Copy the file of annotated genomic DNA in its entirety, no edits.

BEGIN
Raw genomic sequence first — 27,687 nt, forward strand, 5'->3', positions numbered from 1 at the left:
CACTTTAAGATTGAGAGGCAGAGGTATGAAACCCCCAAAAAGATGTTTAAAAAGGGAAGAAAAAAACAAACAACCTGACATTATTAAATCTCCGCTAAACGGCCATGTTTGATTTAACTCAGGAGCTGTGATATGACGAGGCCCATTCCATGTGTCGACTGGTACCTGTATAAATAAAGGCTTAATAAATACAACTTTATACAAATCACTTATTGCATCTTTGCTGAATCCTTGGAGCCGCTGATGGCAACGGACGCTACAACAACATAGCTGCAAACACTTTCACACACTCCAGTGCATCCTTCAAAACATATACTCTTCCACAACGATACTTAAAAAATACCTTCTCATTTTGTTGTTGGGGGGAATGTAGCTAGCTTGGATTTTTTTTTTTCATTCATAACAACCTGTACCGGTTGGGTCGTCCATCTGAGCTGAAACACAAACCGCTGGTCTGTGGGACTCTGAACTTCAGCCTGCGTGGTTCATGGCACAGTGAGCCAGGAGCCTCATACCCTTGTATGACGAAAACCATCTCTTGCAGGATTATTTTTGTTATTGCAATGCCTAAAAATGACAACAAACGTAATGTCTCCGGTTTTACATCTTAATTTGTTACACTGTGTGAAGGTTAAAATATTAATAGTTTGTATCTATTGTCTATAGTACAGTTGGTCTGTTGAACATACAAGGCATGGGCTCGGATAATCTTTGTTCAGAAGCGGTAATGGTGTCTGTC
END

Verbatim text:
Raw genomic sequence first — 27,687 nt, forward strand, 5'->3', positions numbered from 1 at the left:
CACTTTAAGATTGAGAGGCAGAGGTATGAAACCCCCAAAAAGATGTTTAAAAAGGGAAGAAAAAAACAAACAACCTGACATTATTAAATCTCCGCTAAACGGCCATGTTTGATTTAACTCAGGAGCTGTGATATGACGAGGCCCATTCCATGTGTCGACTGGTACCTGTATAAATAAAGGCTTAATAAATACAACTTTATACAAATCACTTATTGCATCTTTGCTGAATCCTTGGAGCCGCTGATGGCAACGGACGCTACAACAACATAGCTGCAAACACTTTCACACACTCCAGTGCATCCTTCAAAACATATACTCTTCCACAACGATACTTAAAAAATACCTTCTCATTTTGTTGTTGGGGGGAATGTAGCTAGCTTGGATTTTTTTTTTTCATTCATAACAACCTGTACCGGTTGGGTCGTCCATCTGAGCTGAAACACAAACCGCTGGTCTGTGGGACTCTGAACTTCAGCCTGCGTGGTTCATGGCACAGTGAGCCAGGAGCCTCATACCCTTGTATGACGAAAACCATCTCTTGCAGGATTATTTTTGTTATTGCAATGCCTAAAAATGACAACAAACGTAATGTCTCCGGTTTTACATCTTAATTTGTTACACTGTGTGAAGGTTAAAATATTAATAGTTTGTATCTATTGTCTATAGTACAGTTGGTCTGTTGAACATACAAGGCATGGGCTCGGATAATCTTTGTTCAGAAGCGGTAATGGTGTCTGTC